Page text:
Wednesday, November 11, 2009

What Would Iqbal Say?

A couple of days ago was the day celebrated in Pakistan as "Iqbal Day". Allama Dr. Sir Mohammad Iqbal is the thinker and poet that wrote a song that is de facto an alternative national anthem for India on the one hand, and who Pakistanis consider "the philosopher of Pakistan", the person who came up with the very idea that became Pakistan. [Please, I am just relating what the national story accpeted in Pakistan is; I know others--Indian lovers of the "Hakeem", or Doctor, in particular--disagree. I am not here to re-argue that one.]

So what would Iqbal say about today's Pakistan, a friend asked on Facebook? No need to ask the question. There's a famous poem by him in the form of a prayer "Lab pay aati hai dua bun kay tamanna meri" which Pakistanis love to quote--but don't much pay attention to the lines about what action to take:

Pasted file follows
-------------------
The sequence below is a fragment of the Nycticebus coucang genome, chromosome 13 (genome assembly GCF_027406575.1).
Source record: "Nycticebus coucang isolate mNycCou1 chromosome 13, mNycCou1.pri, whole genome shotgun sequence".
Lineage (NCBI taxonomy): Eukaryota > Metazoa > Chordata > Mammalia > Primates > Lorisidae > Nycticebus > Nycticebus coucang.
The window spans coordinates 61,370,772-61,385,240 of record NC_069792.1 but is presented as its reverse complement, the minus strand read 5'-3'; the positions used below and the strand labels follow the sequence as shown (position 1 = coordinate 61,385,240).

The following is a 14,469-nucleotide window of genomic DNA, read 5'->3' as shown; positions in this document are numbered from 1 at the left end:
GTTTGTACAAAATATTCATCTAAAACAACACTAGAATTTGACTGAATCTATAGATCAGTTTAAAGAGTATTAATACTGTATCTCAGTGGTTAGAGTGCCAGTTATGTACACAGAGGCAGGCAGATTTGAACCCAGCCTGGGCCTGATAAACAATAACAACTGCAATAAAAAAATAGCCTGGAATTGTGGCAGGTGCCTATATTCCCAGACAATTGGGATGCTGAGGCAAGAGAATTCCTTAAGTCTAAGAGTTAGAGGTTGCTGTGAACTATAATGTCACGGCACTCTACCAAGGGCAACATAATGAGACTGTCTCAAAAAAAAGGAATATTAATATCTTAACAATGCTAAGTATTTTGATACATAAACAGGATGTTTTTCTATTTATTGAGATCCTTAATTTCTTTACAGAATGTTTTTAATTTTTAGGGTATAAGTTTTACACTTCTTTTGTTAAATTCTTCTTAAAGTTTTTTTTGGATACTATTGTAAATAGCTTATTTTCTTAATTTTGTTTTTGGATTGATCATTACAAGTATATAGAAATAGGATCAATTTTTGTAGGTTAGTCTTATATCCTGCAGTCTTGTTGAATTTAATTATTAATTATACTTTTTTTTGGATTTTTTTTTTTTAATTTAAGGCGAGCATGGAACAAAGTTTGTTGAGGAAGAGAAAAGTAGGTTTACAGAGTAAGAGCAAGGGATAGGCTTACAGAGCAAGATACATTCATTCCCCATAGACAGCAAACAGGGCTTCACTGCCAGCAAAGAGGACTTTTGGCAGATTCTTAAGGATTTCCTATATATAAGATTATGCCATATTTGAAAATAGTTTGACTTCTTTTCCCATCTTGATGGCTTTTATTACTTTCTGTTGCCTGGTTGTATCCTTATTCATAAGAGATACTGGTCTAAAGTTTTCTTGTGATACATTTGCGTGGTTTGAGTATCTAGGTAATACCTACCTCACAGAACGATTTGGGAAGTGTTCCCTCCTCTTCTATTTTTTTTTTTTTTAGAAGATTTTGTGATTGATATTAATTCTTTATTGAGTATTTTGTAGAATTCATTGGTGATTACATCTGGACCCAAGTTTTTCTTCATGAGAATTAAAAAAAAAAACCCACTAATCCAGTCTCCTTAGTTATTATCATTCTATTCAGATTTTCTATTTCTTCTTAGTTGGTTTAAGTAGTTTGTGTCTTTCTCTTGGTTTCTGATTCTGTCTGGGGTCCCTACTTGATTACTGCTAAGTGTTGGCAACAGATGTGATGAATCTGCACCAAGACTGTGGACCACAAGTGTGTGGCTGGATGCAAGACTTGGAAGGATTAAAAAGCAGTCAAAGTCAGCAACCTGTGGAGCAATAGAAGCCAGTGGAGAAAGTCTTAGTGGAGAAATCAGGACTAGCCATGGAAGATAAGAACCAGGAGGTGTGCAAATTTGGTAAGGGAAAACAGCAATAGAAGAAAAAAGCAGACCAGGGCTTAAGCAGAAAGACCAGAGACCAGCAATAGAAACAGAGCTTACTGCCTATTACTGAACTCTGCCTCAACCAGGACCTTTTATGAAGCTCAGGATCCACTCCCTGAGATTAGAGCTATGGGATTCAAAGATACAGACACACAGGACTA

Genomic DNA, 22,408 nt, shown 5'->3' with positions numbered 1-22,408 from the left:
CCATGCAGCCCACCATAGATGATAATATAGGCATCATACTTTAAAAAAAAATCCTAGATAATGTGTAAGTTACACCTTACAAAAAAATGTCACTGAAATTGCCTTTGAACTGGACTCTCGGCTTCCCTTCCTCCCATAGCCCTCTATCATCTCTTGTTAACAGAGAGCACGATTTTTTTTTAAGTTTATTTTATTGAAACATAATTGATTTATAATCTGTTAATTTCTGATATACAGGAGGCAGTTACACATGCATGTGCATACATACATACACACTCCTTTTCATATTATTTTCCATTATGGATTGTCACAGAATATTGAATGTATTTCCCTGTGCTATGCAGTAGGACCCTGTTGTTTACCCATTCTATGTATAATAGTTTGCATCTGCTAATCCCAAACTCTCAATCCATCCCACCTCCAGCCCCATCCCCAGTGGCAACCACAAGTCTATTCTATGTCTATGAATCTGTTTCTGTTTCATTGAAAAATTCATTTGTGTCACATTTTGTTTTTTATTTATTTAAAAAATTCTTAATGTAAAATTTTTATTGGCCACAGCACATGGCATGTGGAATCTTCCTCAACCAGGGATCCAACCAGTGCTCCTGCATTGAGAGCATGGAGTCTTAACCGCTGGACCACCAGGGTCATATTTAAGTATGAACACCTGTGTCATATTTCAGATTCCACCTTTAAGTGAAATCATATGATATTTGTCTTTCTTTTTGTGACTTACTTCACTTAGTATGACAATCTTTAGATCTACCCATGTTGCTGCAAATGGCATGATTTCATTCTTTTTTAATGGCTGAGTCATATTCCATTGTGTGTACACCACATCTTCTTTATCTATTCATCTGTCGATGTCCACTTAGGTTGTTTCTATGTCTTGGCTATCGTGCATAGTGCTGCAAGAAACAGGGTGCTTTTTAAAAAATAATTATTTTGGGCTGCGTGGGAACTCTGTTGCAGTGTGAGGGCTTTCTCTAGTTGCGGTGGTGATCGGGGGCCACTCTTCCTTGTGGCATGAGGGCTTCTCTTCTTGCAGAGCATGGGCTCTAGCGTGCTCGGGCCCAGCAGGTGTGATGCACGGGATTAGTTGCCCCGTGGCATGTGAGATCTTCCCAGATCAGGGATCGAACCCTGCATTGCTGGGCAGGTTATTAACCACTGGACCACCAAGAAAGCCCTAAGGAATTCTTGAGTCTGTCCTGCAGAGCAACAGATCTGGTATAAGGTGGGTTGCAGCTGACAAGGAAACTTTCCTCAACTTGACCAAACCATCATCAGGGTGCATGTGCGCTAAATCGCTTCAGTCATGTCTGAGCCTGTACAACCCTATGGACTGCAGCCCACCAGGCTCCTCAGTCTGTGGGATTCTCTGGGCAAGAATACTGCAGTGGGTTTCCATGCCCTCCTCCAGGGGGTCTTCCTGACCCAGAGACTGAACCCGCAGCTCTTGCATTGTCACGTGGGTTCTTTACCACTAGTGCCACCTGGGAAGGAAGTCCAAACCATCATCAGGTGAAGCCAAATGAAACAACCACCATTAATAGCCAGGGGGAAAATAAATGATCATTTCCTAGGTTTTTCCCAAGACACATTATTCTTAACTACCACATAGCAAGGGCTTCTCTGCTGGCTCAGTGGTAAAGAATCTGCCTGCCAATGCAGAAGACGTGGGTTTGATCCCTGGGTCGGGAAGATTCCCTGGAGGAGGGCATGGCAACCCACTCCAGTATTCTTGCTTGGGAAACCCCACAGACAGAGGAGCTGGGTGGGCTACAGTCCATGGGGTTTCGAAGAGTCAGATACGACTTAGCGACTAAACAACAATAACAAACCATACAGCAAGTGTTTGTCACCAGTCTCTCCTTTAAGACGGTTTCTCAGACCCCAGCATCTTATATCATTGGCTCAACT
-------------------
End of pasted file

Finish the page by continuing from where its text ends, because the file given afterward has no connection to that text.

Ho mera kaam garibon ki himaayat karna /
Dard-mandon se zaiifon se mohabbat karna
[May my work be to work in support of the poor
To love the afflicted and the weak]

And on Mullahs:

When in a vision I saw
A mullah ordered to paradise,
Unable to hold my tongue,
I said something in this wise:

‘Pardon me, O Lord,
For these bold words of mine,
But he will not be pleased
With the houris and the wine.

He loves to dispute and fight,
And furiously wrangle,
But paradise is no place
For this kind of jangle.

His task is to disunite
And leave people in the lurch,
But paradise has no temple,
No mosque and no church.’

See: for one posting of the original and a translation.

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